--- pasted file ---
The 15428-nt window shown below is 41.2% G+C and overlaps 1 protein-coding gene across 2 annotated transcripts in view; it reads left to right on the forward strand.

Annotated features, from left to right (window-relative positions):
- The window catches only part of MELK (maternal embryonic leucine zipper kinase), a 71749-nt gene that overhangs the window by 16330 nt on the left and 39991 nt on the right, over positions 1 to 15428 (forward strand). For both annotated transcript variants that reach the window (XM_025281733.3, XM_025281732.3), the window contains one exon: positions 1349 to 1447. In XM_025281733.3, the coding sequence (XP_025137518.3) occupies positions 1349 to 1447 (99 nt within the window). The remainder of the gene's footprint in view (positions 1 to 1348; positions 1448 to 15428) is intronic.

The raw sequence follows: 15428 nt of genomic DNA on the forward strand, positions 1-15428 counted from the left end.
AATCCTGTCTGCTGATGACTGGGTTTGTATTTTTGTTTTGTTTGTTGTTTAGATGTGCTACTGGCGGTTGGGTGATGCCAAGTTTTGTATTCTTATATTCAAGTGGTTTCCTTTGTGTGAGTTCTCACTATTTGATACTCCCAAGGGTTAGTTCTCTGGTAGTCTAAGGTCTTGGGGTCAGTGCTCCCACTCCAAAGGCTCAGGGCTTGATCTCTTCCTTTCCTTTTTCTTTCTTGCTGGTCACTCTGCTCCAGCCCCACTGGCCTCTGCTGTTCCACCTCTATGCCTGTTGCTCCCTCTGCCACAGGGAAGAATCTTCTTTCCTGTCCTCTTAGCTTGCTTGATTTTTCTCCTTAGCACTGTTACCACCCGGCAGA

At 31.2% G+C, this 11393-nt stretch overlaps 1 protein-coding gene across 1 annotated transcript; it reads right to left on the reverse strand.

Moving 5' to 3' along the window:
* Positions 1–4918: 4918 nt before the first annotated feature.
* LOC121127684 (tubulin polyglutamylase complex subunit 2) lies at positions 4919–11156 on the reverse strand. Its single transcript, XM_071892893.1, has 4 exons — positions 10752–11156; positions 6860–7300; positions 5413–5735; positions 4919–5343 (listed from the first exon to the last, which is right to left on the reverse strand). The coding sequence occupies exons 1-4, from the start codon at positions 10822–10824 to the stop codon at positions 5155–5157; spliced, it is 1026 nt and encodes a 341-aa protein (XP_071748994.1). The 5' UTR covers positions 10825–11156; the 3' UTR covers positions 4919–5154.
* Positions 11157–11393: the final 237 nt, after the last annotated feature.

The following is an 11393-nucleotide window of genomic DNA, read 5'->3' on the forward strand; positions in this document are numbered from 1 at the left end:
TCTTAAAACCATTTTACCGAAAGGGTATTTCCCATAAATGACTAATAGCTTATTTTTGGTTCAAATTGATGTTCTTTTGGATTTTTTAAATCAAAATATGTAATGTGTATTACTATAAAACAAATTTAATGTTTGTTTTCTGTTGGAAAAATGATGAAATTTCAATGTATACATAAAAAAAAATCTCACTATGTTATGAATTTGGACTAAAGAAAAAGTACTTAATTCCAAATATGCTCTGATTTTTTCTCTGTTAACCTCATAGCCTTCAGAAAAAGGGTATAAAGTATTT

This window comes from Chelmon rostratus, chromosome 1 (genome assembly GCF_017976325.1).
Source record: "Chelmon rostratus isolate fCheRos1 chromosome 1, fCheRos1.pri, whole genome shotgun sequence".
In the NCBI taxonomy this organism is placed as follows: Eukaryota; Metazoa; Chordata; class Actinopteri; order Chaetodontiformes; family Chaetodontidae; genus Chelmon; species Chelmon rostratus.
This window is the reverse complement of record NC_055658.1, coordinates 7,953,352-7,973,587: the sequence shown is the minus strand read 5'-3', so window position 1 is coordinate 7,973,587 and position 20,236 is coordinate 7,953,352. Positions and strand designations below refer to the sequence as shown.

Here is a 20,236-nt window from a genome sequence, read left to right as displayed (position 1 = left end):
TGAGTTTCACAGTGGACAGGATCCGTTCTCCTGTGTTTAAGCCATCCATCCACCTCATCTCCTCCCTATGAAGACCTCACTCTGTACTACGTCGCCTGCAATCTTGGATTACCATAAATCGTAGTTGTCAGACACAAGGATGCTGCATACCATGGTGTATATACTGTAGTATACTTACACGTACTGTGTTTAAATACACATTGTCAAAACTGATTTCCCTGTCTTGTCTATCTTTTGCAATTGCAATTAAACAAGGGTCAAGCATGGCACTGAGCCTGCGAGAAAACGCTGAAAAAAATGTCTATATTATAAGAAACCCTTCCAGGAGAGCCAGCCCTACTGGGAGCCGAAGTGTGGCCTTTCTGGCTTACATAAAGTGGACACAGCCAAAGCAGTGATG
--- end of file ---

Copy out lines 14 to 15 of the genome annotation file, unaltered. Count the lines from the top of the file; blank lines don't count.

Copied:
Source record: "Chelmon rostratus isolate fCheRos1 chromosome 1, fCheRos1.pri, whole genome shotgun sequence".
In the NCBI taxonomy this organism is placed as follows: Eukaryota; Metazoa; Chordata; class Actinopteri; order Chaetodontiformes; family Chaetodontidae; genus Chelmon; species Chelmon rostratus.